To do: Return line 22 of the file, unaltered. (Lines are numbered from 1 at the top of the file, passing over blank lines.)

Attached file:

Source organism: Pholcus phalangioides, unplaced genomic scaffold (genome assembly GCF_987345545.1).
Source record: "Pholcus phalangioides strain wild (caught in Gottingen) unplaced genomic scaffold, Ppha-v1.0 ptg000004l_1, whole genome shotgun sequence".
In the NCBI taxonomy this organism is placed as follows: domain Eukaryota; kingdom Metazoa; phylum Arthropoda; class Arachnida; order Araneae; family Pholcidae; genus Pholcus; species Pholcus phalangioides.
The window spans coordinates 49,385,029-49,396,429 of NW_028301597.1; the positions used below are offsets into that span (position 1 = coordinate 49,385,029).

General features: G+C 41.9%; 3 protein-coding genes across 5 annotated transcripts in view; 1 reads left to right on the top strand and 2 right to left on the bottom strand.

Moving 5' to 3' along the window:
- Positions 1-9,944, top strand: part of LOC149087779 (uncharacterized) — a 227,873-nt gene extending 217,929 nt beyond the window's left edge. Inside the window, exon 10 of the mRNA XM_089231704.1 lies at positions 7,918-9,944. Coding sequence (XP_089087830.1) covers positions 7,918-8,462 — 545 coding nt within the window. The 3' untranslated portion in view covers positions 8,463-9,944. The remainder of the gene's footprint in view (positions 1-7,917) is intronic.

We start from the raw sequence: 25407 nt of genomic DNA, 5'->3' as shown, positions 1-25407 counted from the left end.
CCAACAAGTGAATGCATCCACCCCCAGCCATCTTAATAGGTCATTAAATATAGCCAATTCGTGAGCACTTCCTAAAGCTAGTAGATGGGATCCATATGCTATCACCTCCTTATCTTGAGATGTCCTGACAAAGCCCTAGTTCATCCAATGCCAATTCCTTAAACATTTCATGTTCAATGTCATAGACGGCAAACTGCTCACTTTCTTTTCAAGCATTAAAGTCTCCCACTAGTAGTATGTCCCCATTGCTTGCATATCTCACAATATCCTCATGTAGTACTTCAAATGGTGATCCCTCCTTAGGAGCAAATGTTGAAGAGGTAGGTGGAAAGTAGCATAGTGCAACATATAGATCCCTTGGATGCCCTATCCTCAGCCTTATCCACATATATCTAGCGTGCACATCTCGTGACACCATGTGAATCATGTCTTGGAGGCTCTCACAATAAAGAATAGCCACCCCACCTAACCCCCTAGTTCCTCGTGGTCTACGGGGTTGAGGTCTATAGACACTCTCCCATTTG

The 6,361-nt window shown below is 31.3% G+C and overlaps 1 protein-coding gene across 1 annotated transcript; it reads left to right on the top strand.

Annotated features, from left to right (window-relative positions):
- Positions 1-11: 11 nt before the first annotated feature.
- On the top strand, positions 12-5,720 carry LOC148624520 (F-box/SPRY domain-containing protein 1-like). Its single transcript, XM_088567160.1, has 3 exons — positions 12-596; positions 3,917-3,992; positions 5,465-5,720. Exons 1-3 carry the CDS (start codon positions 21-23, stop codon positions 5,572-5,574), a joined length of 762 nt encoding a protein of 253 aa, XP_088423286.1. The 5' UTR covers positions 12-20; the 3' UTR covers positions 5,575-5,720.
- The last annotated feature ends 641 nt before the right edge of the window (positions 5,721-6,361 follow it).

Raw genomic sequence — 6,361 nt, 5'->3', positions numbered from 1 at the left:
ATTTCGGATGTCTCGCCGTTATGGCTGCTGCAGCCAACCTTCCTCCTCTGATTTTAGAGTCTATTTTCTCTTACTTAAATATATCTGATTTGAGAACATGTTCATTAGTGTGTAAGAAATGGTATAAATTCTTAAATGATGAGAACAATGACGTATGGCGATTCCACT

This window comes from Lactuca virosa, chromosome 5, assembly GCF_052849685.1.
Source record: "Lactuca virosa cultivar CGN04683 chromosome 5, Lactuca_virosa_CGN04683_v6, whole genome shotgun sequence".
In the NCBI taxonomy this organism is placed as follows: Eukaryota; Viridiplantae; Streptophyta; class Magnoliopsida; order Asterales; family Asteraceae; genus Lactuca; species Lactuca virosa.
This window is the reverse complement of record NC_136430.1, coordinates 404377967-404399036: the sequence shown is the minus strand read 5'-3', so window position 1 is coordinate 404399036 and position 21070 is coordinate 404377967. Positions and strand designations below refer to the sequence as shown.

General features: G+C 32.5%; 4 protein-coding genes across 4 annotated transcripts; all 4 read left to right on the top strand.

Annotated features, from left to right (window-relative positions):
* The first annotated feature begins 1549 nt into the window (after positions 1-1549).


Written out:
Annotated features, from left to right (window-relative positions):